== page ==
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Old 06-28-2007, 01:37 AM   #29
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Default Re: What was so bad with Dempsey vs Gibbons?


Maybe it was the wrong reason. However much he bulked up he was never able to hurt Wladamir Klitschko or handel him in the clinches.

If he had worked on his speed more he could have given him some problems.

The minimum weight that a fighter can make without detriment to their performence. In Spink's case it is under 175 lb's making him naturaly smaller than say Sam McVea who fought at 211 lb's.

Me neither.
You're telling me Byrd put weight on to fight at heavyweight for the WRONG REASON? Janitor, every modern lightheavyweight/cruiserweight/middleweight that fights at heavyweight puts on weight to fight in that division - Moorer, Byrd, two fighters that have been very successful as heavyweight, then Roy Jones, Toney etc etc.

Name me one modern athlete, who with the advantages of weight training, hasn't bulked up to fight at heavyweight? There are none. You can't possibly argue it'd be beneficial for the likes of Moorer to stay at 175lbs, it'd be suicide for them.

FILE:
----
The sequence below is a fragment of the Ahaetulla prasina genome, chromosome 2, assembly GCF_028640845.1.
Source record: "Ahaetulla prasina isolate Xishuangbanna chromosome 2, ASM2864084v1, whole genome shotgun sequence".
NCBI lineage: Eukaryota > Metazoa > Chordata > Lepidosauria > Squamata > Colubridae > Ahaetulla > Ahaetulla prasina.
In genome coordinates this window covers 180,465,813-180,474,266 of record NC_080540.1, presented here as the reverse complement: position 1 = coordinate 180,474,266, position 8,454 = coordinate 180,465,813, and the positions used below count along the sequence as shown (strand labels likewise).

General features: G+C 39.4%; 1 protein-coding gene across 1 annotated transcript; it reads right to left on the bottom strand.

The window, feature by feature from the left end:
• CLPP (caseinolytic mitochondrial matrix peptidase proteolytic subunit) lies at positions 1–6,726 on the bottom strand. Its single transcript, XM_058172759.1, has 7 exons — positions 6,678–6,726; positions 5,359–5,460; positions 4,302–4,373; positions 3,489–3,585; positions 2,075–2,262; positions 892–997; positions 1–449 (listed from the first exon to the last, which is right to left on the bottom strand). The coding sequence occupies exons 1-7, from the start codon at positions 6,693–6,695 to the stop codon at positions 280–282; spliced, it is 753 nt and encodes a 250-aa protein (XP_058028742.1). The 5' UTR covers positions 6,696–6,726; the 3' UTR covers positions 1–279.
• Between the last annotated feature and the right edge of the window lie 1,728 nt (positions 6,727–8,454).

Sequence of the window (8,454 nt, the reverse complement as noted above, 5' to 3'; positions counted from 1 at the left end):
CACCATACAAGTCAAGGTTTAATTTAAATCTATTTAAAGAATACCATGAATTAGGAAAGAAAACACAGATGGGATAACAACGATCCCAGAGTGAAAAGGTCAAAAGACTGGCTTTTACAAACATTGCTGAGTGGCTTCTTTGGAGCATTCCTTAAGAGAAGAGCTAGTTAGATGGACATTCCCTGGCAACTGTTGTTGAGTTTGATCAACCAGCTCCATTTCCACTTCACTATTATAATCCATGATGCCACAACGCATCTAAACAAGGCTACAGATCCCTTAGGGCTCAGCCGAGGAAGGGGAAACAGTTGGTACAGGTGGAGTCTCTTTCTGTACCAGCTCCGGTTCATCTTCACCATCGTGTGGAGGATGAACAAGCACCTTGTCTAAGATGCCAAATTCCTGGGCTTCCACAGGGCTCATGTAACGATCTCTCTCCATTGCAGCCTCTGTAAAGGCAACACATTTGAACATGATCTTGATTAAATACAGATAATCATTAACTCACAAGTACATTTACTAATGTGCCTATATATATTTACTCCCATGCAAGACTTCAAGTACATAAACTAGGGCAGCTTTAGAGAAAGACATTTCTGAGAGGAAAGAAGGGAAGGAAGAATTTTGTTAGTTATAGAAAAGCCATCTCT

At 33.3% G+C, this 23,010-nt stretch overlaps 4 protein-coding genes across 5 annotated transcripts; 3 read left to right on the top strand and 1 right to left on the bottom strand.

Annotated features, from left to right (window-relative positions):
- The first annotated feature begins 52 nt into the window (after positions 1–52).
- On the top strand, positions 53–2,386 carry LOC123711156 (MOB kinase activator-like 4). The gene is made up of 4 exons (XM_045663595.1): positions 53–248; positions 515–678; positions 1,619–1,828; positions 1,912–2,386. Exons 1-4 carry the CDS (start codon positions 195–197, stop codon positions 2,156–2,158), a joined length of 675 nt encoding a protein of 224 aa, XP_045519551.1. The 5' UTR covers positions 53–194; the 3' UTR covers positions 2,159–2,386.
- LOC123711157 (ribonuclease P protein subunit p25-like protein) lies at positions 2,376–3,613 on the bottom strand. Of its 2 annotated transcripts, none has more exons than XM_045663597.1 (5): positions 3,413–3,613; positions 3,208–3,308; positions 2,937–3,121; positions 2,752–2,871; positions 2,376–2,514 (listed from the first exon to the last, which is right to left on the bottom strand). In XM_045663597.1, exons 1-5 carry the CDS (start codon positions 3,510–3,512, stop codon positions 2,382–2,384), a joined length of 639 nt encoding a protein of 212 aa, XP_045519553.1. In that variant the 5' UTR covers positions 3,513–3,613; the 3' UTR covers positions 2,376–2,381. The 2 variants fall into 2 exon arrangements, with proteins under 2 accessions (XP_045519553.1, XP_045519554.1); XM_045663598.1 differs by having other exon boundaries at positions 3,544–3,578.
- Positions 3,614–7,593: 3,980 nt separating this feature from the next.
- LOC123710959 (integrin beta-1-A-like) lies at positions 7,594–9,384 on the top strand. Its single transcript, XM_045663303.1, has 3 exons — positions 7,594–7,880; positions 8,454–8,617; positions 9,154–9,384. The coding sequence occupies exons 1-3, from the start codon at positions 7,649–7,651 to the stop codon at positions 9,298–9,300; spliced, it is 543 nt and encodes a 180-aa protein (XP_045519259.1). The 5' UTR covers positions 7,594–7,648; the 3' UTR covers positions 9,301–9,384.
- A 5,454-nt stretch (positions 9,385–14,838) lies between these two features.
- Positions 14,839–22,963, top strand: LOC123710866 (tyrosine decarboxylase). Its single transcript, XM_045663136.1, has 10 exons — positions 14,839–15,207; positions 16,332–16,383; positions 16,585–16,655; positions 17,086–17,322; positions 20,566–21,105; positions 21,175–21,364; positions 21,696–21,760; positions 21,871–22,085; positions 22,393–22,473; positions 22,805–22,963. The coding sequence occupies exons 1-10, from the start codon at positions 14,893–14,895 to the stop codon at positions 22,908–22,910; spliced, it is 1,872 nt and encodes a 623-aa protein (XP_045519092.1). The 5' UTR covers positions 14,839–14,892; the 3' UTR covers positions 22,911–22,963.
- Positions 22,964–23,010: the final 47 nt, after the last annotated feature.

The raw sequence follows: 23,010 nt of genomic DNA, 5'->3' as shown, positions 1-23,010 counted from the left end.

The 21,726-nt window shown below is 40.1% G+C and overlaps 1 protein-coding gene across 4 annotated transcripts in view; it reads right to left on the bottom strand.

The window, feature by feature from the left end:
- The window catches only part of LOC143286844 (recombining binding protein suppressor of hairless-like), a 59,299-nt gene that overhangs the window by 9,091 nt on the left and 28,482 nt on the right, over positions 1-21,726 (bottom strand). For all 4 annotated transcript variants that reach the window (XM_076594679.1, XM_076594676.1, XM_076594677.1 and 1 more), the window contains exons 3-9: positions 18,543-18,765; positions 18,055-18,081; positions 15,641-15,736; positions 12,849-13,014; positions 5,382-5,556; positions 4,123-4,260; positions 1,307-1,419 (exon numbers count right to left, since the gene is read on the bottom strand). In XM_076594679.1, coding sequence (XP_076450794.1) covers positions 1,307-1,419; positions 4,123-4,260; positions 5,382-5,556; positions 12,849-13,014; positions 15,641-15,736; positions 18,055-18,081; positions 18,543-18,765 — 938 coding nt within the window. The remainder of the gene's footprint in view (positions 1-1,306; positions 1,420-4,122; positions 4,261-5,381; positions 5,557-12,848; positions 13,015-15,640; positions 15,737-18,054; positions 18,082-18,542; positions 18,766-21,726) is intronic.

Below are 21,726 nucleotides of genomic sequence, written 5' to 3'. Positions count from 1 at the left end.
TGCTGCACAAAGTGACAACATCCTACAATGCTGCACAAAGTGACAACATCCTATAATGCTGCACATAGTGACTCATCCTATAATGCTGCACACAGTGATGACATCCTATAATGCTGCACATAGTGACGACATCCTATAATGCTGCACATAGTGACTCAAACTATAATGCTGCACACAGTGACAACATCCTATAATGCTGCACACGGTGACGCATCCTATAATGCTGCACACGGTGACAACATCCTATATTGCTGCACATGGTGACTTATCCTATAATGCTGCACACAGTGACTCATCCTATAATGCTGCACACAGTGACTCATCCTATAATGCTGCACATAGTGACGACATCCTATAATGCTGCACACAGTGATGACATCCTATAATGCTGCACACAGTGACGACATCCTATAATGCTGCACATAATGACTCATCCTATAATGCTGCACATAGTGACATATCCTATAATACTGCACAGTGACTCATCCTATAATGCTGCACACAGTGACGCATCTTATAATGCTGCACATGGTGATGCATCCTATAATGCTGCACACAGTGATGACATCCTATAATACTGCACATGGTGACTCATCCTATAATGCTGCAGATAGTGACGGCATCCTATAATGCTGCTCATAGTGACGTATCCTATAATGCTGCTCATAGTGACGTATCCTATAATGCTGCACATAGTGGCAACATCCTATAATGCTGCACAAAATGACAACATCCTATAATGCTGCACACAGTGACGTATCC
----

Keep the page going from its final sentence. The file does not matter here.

Yeh, Byrd lost to the best heavyweight of his era (apart from Lewis), but he still accomplished a lot, he was ranked the No.1 heavyweight in the world by the Ring going into 2006. I'm not saying he was an all-time great, but he was good.

Also, "natural fighting weight" and "natural weight" are two different concepts in my opinion, each an area as grey as the other.

Natural fighting weight is dependant very much so on age - Ask De La Hoya if he'd still like to make 130, ask Edison Miranda how tough it was for him all of a sudden to make 160 - Other factors also play a role, e.g., diet and amount of training. I really believe the "natural weight" theory is a myth.
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